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TOUCHING THE VOID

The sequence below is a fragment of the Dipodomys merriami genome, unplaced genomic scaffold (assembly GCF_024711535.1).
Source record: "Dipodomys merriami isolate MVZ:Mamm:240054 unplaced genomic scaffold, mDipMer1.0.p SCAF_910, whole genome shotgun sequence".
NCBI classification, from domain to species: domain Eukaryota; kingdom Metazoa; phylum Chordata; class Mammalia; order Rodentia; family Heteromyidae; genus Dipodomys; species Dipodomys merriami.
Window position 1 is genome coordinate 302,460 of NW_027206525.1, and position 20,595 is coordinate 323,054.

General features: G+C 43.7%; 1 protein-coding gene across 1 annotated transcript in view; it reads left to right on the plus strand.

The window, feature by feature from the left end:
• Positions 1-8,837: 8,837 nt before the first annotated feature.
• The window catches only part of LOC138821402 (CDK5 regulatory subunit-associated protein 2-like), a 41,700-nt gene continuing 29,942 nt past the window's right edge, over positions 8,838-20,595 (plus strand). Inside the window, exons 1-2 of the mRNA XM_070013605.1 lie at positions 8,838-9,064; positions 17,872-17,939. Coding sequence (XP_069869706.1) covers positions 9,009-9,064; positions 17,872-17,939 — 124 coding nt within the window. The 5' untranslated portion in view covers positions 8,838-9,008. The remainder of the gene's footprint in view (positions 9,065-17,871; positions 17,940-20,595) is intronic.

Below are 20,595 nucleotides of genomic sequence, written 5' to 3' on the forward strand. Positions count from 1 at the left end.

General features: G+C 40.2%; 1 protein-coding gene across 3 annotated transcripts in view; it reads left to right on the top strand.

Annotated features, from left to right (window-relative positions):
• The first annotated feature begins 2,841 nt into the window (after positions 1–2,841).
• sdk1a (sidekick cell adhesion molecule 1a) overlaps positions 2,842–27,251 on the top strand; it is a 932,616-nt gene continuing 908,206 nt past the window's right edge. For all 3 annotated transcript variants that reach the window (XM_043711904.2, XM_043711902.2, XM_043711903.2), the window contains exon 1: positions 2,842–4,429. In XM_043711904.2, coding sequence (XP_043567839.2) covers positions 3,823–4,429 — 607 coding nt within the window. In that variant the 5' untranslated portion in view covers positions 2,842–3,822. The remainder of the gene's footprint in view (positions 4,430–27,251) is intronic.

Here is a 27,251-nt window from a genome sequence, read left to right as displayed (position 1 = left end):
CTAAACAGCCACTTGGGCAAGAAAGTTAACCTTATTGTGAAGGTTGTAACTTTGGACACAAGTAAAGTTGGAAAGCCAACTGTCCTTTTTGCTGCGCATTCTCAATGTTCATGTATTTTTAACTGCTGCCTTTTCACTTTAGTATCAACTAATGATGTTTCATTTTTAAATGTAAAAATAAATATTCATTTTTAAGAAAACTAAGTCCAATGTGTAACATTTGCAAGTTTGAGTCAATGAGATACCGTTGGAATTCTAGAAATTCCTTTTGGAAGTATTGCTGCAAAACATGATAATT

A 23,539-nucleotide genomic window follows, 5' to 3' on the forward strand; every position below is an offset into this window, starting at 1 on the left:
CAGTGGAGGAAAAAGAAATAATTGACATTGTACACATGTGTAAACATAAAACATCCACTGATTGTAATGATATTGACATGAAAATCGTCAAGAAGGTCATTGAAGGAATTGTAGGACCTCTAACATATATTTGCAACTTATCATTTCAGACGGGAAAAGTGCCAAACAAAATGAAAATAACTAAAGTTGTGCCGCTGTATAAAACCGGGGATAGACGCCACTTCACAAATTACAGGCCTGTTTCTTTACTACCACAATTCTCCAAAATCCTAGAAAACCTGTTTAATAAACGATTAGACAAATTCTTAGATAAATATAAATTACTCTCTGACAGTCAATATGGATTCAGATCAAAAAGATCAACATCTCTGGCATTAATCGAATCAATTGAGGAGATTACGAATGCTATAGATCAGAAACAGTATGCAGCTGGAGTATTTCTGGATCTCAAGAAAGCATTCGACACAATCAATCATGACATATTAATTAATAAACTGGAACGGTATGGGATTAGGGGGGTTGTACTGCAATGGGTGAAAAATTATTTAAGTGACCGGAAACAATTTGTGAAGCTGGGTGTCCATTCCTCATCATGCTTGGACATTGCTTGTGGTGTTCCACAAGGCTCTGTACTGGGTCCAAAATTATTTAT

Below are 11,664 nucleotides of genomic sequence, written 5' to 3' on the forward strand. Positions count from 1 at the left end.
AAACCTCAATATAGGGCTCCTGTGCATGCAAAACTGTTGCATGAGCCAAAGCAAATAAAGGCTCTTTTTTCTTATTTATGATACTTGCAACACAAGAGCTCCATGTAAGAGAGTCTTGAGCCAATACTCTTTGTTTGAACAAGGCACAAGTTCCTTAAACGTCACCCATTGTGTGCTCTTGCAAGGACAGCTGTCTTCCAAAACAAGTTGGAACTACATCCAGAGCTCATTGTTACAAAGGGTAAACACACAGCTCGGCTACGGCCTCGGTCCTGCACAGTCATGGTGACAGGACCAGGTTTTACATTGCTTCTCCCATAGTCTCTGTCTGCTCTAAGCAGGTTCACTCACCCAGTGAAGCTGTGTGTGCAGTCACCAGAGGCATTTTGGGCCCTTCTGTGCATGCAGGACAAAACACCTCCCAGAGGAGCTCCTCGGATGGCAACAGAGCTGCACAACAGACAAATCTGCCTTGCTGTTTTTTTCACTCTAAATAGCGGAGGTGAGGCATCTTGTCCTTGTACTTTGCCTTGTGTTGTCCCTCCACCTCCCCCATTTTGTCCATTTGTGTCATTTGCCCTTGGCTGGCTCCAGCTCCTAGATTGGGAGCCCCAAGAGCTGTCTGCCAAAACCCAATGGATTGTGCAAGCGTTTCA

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In Kevin MacDonald's riveting film, two Englishmen, Simon Yates and Joe Simpson, recount their disastrous attempt in 1985 to scale the 22,000-foot Siula Grande mountain in the Andes. They managed the difficult climb to the top, but their descent was imperiled almost immediately by a snowstorm and an accident that badly broke Simpson's leg. Circumstances became so dire and disorienting that Yates, in a survival gambit, cut the rope that bound the pair, sending Simpson plunging into a crevasse. The two men -- one wracked with guilt, the other with a shattered leg, and neither aware of the other's situation -- make separate climbs down the mountain. That they succeed is known: Both men narrate the film today, while actors recreate their youthful ordeal. Beyond the absolute physical horror of this story to which armchair extreme-sports fans will thrill, is the emotional vicariousness of the worst ethical dilemma (at what cost does one save oneself?) and of the depths of human fortitude: that Simpson makes it down the mountain defies any reasonable expectation of survival. The filmed recreations benefit from close camerawork -- from boots slipping through powder snow to the cruel beautiful gleam of blue-ice glacier walls. How much more terrifying it would have been if MacDonald had chosen to use just the clank of the ice axe echoing in the great empty silence rather than lumber the film with an emotional score, but that's a small quibble for a film that kept me perched on the not-at-all dangerous edge of my seat. Squirrel Hill Three cameras

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